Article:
Probiotics and the Immune System

Article excerpt

An Interview with Joel Fuhrman, M.D.

Q.: What are probiotics?

A.: Probiotics are relatively unimportant in the grand scheme of human health. This is because they become an issue when people are taking antibiotics. About 90 percent of antibiotics are used inappropriately, and we are exposed to them because they are fed to animals and the residue is in their tissues or in their milk. Doctors also prescribe them for onset indications of illnesses, to appease people who want the doctor to do something to combat whatever problem brought them there.

Because antibiotics can wipe out the good bacteria in our stomachs, probiotics are indicated to aid in the natural process of regenerating those bacteria. But people who have not taken a medication that could kill the bacteria do not need to artificially expose themselves to any kind of probiotic, because those kinds of bacteria would grow naturally if unchecked.

As a result of fueling on the resistant starches, fibers that pass through the gut, and fuel based on natural protective plants, these bacteria of the gut would thrive healthfully with a nutritious diet. Because the American diet is so high in processed foods and so low in fibrous high-nutrient plant foods, it makes for an abnormal balance in the bacterial species in the gut.

So probiotics become a major problem only when people practice poor dietary habits; they become something like a supplemental intervention. They aid people who are not living healthfully. I don't see probiotics as one of the primary pillars of good health; they are healthful for someone who has not been eating properly, but they are not essential for a healthy life. Of course, a percentage of people do develop bacterial infections, or their immune systems are suppressed by not eating healthfully, in which case probiotics might aid recovery. But when we live a healthy life, avoid unnecessary health care, and eat properly, we should not require probiotics.

Q.: What are prebiotics?

A.: Prebiotics are the factors that fuel the process that probiotics create. Examples include resistant starch and other fibers. When we eat beans, the beans provide certain carbohydrate material that gets broken down not by enzymes but by bacteria lining the gut. When we eat beans on a regular basis, bacteria that are able to process that carbohydrate begin to colonize the gut. Those beans fuel the bacteria, and the bacteria happen to provide the body with anti-inflammatory effects.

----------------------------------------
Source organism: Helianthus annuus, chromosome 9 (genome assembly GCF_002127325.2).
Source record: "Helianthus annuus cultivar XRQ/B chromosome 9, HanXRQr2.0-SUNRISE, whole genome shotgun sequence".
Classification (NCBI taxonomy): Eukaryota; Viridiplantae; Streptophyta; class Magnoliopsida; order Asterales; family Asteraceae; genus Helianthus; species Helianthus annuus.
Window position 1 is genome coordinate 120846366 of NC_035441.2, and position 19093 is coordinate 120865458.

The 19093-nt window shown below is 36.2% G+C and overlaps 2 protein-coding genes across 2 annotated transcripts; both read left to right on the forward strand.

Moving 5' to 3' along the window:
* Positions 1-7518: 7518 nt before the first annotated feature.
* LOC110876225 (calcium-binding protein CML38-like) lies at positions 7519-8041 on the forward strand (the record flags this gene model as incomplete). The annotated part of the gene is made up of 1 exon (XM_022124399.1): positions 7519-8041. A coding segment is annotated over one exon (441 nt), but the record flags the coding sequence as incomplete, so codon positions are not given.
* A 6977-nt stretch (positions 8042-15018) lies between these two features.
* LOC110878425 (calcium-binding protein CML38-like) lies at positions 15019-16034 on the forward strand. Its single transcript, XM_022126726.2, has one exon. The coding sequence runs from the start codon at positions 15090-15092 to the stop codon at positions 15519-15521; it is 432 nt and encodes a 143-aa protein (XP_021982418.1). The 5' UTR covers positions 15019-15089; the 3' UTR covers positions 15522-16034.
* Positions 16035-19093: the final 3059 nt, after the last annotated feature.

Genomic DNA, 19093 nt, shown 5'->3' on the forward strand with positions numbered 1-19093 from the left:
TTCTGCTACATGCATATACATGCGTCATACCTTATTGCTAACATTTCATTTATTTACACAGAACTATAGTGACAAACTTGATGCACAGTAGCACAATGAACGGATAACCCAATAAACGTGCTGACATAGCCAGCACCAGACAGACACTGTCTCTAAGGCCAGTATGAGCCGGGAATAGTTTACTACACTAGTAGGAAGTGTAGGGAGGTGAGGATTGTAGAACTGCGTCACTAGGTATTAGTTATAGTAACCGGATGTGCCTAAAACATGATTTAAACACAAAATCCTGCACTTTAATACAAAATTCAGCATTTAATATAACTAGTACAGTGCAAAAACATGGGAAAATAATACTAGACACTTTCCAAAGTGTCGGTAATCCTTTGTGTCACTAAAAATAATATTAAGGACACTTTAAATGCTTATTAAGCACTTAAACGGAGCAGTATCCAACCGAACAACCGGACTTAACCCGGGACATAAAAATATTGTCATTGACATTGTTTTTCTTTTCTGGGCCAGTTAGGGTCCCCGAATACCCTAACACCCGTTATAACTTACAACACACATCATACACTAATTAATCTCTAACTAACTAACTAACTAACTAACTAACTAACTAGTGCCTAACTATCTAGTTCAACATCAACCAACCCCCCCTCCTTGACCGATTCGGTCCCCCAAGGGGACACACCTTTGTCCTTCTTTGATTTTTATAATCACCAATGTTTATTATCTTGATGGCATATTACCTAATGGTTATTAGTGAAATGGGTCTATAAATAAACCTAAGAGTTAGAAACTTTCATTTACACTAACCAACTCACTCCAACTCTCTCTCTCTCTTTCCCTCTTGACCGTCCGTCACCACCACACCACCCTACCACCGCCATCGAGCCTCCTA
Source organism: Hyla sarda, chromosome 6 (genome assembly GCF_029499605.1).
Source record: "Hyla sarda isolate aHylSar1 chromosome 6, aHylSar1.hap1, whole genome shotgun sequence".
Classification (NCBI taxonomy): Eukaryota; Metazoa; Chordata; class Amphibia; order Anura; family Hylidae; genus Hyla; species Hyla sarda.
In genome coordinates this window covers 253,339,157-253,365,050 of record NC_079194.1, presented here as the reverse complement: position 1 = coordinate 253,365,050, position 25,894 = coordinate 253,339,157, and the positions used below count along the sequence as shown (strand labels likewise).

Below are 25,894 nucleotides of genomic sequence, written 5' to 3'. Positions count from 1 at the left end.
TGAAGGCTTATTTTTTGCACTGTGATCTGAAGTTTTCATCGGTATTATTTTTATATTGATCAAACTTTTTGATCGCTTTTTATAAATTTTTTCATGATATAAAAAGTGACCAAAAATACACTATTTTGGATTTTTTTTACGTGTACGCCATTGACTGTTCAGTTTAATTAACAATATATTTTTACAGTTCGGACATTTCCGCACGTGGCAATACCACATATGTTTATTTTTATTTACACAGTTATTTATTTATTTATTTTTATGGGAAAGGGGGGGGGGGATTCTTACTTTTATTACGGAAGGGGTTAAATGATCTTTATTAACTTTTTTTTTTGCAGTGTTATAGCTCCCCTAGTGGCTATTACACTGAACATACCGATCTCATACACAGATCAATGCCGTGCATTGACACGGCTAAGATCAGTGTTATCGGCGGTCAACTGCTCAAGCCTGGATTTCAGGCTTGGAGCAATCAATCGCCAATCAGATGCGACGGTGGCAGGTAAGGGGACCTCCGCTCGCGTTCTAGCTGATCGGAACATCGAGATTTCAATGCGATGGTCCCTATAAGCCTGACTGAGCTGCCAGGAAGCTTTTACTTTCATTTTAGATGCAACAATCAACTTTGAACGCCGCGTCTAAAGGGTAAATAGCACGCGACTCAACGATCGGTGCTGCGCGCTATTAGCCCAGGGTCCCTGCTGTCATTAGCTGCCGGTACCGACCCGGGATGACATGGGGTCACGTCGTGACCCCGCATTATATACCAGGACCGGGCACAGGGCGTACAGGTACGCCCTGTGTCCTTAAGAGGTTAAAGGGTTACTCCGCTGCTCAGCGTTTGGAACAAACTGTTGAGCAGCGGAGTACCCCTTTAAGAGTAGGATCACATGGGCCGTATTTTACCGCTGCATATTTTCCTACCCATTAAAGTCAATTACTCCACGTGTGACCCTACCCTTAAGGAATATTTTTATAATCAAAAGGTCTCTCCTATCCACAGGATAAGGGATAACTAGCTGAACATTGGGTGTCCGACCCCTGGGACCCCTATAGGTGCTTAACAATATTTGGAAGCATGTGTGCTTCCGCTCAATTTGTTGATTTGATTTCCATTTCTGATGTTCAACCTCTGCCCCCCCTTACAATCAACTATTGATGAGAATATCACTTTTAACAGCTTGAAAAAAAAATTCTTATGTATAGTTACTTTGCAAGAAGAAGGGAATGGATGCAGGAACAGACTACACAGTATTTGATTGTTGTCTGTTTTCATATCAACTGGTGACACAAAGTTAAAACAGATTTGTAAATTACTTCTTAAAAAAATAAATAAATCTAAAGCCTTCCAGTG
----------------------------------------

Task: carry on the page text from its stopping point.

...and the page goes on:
When we eat raw vegetables, like spinach, onions, and kale, prebiotics promote the growth of perhaps the healthiest kind of bacteria in the digestive tract. Those undigestible fibers are filled with sterols and stands (in foods like nuts and seeds) that do not get absorbed; they stay in the gastrointestinal (GI) tract to suck out cholesterol as well as promote healthful bacteria. Probiotics are important, but it is not important to take them as supplements because healthy people already have a healthy balance of bacteria in their gut.

Q.: What does superimmunity entail?

A.: I want people to recognize that the risk of cancer is not majorly dependent on luck or genetics; rather, it is a result of the foods we consume. Cancer is due to exposure to toxic chemicals throughout our life. With proper lifestyle modification and being equipped with the knowledge of the causes of cancer, one can develop normal immunity.

My book is titled Super Immunity because Americans have an immunity that is abnormal and poor. The American diet derives an average of 62 percent of its calories from processed foods that do not contain a sufficient amount of antioxidants, phytochemicals, and micronutrients. The processed foods we eat contain insulin-promoting fats, which are actually cancer-causing hormones. Animal products contain insulin growth factor (IGF-1), which can promote cancer.

We're not eating greens, beans, mushrooms, berries, onions, or seeds, all of which are biologically natural foods that promote normal immune function in humans. …

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